Impassive, distant, compassionate, the surgeon said, "There is absolutely no doubt that the implant will improve both the quality and the duration of your life."
And then he's back in the tunnel feeling like he's choking as someone stuffs a glove into his mouth and now he's biting down on the leather and cotton as a lozenge of white light — reflected from someone's watch? — skitters across the ceiling. His muscles are trembling — is he cold? — and someone is holding his head on their lap, and he wants to say he's going to be sick again but the tunnel is dark and its roof seems far away and as though from a distance he hears Helio say, "You're going to be fine!"
Someone is complaining that the medevac has been delayed by two minutes, its flight path went over the wrong neighborhood and someone shot at it, it's rerouting, fuck LA, in Brazil they'd know not to fly over the fucking favelas.
His awareness narrows to a single mote of light, the implant diligently recording.
Then it's time to let go of everything, and then he does, and the implant quietly turns itself off.
He wakes up in a hospital bed in a room he now knows well. Out the window the early light shines on the Pacific. Through the window he sees the sun shining on the sea and is aware of the rules of light's motion through space.
He touches his upper lip — his fingers come away clean. There are gauze bandages on his chest and forehead.
The sea heaves and shifts but its shapes slip away from him. He wonders if the implant is broken, and what happened, and, confusedly, if this is anesthesia annihilating time.
His mother isn't there, but the surgeon is sitting by the bed; he looks up from his tablet and says, "We need to ask you some questions."CHAPTER 4
Negotiable Sense of Place
Whatever liminal grace informs airports — some sense of perpetual arrival and departure, of being in an anonymous crowd united in separation from their proper lives — is absent now; the terminal stinks of disinfectant, and stalls blink garishly, trying to sell her perfume, T-shirts, duty-free alcohol, things Irina could not ever imagine wanting, and she has a sudden and overwhelming sense that the trip was a mistake, that she does not after all need the money, and wishes with all her being that she hadn't come.
The terminal funnels her to the entry checkpoint; they make you go through security again, when you get off a plane from LA, an uncomfortable reminder of how bad things are in that city. On the customs card she lists her profession as "computational translator," as accurate a description as any. This late there's only one guard, who stops reading the news on his phone long enough to take her card and wave her through the humming scan tunnel but she stops, says, "I have an implant," fishing through her purse for the letter on FAA letterhead certifying that, yes, she has a cranial implant, yes, it is the legal kind, no, it is not construed as a munition. With it, she forgets nothing. Only a few dozen people ever got her kind, less than ten are left, and she dreads questions. (Even the simplest implants are getting phased out — you used to need one to be a combat officer in the Marines, but the technology never really matured and now no one much uses them.) The guard reads the letter, eyes her skull with professional interest (she always wears bangs, against this very eventuality), and says, "Is it one of those direct connections to the net?" As he seems kind, and is without swagger, she delays her course toward hotel and sleep long enough to muster a smile and say, "It's memory," then retrieves the letter in the same motion that carries her into the scanner. The screen of the guard's laptop is reflected in the chromed walls; she sees herself as a ghost, walking, bones and the hardware in her bag glowing slightly, as does the arc of the device just behind her forehead.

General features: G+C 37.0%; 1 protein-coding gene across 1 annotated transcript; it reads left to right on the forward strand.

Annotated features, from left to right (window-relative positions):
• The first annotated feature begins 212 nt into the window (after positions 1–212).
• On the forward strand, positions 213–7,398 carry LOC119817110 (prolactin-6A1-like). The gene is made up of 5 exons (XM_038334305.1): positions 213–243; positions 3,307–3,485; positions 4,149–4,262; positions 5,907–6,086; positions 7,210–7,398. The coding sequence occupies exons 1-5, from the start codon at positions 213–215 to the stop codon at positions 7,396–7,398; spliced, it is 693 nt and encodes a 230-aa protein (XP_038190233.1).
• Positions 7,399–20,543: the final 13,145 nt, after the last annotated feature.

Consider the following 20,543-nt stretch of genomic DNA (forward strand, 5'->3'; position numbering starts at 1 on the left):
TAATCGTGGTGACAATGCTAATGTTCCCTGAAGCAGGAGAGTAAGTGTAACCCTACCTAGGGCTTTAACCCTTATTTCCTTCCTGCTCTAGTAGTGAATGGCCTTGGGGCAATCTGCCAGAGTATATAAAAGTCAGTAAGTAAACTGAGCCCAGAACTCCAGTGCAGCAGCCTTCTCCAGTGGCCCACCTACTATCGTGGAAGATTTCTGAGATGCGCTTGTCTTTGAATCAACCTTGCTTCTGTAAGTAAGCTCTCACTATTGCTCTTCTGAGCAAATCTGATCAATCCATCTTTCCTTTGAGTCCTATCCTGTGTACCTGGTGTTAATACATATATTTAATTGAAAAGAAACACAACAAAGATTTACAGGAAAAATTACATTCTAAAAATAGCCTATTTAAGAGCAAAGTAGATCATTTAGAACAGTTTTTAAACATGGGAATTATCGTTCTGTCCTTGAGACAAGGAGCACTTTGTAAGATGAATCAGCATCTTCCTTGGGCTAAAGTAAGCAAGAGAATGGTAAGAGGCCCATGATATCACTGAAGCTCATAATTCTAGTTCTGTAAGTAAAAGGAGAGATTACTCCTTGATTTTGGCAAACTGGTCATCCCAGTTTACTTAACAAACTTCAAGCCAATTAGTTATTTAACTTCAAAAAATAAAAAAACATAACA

As she rides the conveyor belts past empty storefronts, a closed Koffee Kiosk senses her gaze and illuminates itself, its marquee displaying helically frothed cappuccinos twirling through an abstract mathematical space. A direct connection to the net, she reflects, feels like an airport at night (the implant has this feature, but she almost always keeps it turned off) — something about being bombarded by sterile, impersonal and ultimately vacuous information, though part of her wishes that the Koffee Kiosk were open; she briefly considers turning on her wireless, cracking the Kiosk's security as she would an eggshell, making it give her coffee.
Finally, the double doors to the outside, their surfaces glowing with a last, desperate attempt to sell her discount fares to Gdansk, Helsinki, Reykjavík, and then they whisk open. As the cool outside air envelops her, the sense that place is fundamentally negotiable — endemic, she suspects, to airports — departs.
On the curb, she smells the chaparral in the hills, the fog, and knows where she is. As though in acknowledgment of this, a drone cab pulls to the front of the empty taxi queue. It's painted bright green, marking it as robotic. She gets in and a video screen on the inside of the door lights up; a software agent appears, a sort of sexy cartoon librarian who says, "Welcome to ... the San Francisco Airport! Where can I take you tonight?" and beams. Her business being the inner lives of AIs, she knows exactly how little this one has, and touches the small button on the screen that dismisses the friendly interface. "Destination, please," says a calm, genderless voice. She finds the option that brings up a keyboard on the screen and types in the name of the hotel.
Excerpted from Void Star by Zachary Mason. Copyright © 2017 Zachary Mason. Excerpted by permission of Farrar, Straus and Giroux.